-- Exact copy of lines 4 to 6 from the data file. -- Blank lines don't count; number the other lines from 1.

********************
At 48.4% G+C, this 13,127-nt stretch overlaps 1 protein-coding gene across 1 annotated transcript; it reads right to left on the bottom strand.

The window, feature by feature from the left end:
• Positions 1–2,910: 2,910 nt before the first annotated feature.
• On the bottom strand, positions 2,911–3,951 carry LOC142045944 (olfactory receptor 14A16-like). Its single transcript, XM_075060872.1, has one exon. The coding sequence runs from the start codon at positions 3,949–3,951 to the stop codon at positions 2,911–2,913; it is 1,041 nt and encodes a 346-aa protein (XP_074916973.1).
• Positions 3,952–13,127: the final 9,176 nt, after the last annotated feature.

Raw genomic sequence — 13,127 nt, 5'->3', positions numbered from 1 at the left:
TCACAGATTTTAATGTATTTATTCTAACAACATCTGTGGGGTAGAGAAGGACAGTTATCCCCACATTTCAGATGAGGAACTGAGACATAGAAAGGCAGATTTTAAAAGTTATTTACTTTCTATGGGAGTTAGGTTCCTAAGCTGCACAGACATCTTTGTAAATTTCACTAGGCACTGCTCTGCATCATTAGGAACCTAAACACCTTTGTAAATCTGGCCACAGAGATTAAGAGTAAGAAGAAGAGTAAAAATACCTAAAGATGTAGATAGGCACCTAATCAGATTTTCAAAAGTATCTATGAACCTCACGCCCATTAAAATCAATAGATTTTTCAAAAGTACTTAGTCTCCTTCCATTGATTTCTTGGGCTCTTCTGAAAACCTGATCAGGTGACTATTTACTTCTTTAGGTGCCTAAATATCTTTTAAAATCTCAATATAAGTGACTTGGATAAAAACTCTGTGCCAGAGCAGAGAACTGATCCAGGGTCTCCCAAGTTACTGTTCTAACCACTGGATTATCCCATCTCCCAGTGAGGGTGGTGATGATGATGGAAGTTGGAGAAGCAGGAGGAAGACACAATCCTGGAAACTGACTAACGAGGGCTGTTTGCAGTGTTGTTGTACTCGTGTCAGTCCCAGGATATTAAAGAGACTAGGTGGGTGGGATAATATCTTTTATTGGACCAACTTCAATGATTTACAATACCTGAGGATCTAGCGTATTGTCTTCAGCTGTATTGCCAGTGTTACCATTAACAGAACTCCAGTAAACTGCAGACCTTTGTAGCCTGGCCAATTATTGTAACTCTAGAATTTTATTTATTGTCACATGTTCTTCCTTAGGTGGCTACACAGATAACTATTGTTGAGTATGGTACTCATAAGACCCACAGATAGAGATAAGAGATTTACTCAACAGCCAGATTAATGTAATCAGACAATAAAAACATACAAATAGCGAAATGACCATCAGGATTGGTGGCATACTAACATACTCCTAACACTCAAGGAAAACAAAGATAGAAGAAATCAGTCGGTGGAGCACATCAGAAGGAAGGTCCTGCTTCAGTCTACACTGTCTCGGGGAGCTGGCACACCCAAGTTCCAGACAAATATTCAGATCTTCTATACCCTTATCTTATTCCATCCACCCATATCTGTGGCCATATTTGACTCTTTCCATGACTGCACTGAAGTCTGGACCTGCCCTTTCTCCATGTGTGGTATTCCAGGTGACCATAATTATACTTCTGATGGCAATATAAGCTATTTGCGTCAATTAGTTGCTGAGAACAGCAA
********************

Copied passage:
• On the bottom strand, positions 2,911–3,951 carry LOC142045944 (olfactory receptor 14A16-like). Its single transcript, XM_075060872.1, has one exon. The coding sequence runs from the start codon at positions 3,949–3,951 to the stop codon at positions 2,911–2,913; it is 1,041 nt and encodes a 346-aa protein (XP_074916973.1).
• Positions 3,952–13,127: the final 9,176 nt, after the last annotated feature.

Raw genomic sequence — 13,127 nt, 5'->3', positions numbered from 1 at the left: